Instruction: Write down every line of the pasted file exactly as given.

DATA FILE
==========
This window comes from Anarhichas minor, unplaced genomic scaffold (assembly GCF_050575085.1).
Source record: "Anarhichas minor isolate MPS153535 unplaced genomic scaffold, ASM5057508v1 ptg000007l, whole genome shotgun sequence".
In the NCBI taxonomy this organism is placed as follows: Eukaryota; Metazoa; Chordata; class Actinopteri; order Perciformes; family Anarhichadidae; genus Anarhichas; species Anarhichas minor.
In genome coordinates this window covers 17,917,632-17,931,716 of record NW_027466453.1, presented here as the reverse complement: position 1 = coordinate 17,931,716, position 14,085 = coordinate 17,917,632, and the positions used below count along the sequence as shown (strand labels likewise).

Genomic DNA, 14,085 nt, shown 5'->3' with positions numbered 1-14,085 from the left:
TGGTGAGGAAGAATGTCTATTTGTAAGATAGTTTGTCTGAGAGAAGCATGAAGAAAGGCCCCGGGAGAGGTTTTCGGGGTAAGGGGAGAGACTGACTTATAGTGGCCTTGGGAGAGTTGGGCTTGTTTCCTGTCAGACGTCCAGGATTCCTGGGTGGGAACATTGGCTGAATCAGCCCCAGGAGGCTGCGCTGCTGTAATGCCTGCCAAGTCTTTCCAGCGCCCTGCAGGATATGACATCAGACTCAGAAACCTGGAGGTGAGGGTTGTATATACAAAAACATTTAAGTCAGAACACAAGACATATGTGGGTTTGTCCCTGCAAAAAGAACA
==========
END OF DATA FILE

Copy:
This window comes from Anarhichas minor, unplaced genomic scaffold (assembly GCF_050575085.1).
Source record: "Anarhichas minor isolate MPS153535 unplaced genomic scaffold, ASM5057508v1 ptg000007l, whole genome shotgun sequence".
In the NCBI taxonomy this organism is placed as follows: Eukaryota; Metazoa; Chordata; class Actinopteri; order Perciformes; family Anarhichadidae; genus Anarhichas; species Anarhichas minor.
In genome coordinates this window covers 17,917,632-17,931,716 of record NW_027466453.1, presented here as the reverse complement: position 1 = coordinate 17,931,716, position 14,085 = coordinate 17,917,632, and the positions used below count along the sequence as shown (strand labels likewise).

Genomic DNA, 14,085 nt, shown 5'->3' with positions numbered 1-14,085 from the left:
TGGTGAGGAAGAATGTCTATTTGTAAGATAGTTTGTCTGAGAGAAGCATGAAGAAAGGCCCCGGGAGAGGTTTTCGGGGTAAGGGGAGAGACTGACTTATAGTGGCCTTGGGAGAGTTGGGCTTGTTTCCTGTCAGACGTCCAGGATTCCTGGGTGGGAACATTGGCTGAATCAGCCCCAGGAGGCTGCGCTGCTGTAATGCCTGCCAAGTCTTTCCAGCGCCCTGCAGGATATGACATCAGACTCAGAAACCTGGAGGTGAGGGTTGTATATACAAAAACATTTAAGTCAGAACACAAGACATATGTGGGTTTGTCCCTGCAAAAAGAACA